It need not be given financial powers, especially as the distinction between plan and non-plan expenditures does not exist any more. But it should have the power to sign off on capital and recurrent expenditure allocations to central ministries, states and local administrations. Without such a sign-off power, it can be easily bypassed and ignored.

NITI Aayog should be given a much clearer and vital role with a leadership team that has the requisite political backing and technical skills. It should be a cabinet minister – a minister of economic development – who should be at all cabinet meetings, a voice for long-term sustainable development. The institution should be authorised through an Act of Parliament so that it can have the required legitimacy and be answerable to Parliament.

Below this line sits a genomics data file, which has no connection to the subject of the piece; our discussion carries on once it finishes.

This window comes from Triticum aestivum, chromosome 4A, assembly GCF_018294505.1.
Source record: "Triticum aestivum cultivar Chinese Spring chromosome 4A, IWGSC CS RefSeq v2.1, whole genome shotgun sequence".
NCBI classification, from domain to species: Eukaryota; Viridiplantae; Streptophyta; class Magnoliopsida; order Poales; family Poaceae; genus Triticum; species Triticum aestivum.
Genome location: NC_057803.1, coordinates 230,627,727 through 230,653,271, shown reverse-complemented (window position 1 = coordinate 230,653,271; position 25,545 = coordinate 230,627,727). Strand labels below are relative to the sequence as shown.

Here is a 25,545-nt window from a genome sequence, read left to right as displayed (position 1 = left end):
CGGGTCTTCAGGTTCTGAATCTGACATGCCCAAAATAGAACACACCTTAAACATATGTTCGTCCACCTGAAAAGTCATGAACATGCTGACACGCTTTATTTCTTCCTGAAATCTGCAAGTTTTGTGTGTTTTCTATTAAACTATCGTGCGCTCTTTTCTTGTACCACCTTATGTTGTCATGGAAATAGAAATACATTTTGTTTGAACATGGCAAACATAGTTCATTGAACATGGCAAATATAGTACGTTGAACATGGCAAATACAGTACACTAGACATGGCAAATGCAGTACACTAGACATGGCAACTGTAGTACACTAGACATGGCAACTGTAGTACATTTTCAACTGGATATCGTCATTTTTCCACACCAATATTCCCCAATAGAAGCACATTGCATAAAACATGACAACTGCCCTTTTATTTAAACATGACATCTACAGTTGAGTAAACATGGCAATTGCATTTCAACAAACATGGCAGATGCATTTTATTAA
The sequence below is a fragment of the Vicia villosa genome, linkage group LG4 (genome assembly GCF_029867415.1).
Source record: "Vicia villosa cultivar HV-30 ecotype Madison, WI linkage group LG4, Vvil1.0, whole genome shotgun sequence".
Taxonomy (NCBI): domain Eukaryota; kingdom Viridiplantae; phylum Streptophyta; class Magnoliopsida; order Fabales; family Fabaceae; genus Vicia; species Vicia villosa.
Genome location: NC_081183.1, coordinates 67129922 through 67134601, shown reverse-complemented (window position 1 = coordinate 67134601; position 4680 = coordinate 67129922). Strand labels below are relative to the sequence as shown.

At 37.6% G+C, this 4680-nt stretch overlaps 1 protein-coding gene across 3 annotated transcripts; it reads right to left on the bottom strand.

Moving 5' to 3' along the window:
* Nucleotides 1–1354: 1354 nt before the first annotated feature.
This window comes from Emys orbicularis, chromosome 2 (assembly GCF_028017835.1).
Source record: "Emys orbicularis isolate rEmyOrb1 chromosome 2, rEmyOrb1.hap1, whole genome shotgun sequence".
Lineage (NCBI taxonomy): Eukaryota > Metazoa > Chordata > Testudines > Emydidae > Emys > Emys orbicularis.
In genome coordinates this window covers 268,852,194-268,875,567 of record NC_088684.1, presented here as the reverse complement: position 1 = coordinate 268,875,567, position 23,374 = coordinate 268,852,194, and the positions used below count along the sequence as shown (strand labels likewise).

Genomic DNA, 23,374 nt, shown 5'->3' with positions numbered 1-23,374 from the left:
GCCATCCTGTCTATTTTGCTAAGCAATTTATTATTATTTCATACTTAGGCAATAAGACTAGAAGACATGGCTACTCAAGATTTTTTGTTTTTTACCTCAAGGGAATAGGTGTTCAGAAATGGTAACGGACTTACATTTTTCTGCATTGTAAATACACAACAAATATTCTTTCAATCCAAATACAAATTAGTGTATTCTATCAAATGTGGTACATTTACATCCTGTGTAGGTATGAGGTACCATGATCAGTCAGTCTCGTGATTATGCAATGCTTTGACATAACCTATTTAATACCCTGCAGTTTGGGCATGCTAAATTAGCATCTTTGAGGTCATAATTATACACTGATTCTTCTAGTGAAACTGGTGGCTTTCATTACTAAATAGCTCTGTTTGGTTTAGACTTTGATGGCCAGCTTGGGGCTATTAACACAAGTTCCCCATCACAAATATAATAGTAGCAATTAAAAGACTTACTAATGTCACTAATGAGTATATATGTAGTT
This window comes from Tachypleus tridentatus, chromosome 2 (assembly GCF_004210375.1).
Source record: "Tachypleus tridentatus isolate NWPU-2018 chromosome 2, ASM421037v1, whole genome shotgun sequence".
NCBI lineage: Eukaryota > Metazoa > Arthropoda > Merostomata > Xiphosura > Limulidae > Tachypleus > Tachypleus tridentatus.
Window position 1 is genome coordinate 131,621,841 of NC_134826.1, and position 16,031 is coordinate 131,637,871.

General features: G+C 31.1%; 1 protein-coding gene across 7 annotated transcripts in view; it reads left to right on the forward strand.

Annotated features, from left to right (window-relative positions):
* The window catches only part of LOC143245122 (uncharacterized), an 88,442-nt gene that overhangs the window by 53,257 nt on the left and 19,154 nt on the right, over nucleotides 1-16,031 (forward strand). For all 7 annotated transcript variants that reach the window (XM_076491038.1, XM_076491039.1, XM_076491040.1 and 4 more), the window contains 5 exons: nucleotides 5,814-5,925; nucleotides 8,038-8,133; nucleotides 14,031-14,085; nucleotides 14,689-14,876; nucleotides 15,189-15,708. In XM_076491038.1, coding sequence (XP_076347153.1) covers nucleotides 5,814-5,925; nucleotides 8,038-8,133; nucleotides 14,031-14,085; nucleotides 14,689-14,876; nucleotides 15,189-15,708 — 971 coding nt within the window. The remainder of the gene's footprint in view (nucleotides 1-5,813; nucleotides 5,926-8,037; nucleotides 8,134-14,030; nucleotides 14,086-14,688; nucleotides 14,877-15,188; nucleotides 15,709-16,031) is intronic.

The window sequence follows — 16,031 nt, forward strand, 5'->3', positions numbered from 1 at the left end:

The technical skills and sectoral expertise should also include expertise in economic systems and behavioural modelling, critical to understanding how market forces react to policy changes under indicative planning, and how development outcomes are affected by a variety of interventions, to achieve the SDGs. It should have the expertise to be a systems reform commission to address intersectoral linkages and future challenges such as climate change and meeting SDG targets, as well as ensure greater horizontal equity between states through a few core central schemes and lead the way forward. What it must not be is just a reactive body, tasked with piecemeal special projects.

The current NITI Aayog needs a legitimised authorising environment, perhaps working through the constitutionally mandated Inter-State Council in the spirit of cooperative federalism.

The writer is senior visiting professor, Indian Council for Research on International Economic Relations (ICRIER), New Delhi. This article is based on the paper, ‘Economic Planning in India: Did We Throw the Baby Out with the Bathwater?’ (bit.ly/3z6N57v), published in Indian Public Policy Review, May 2022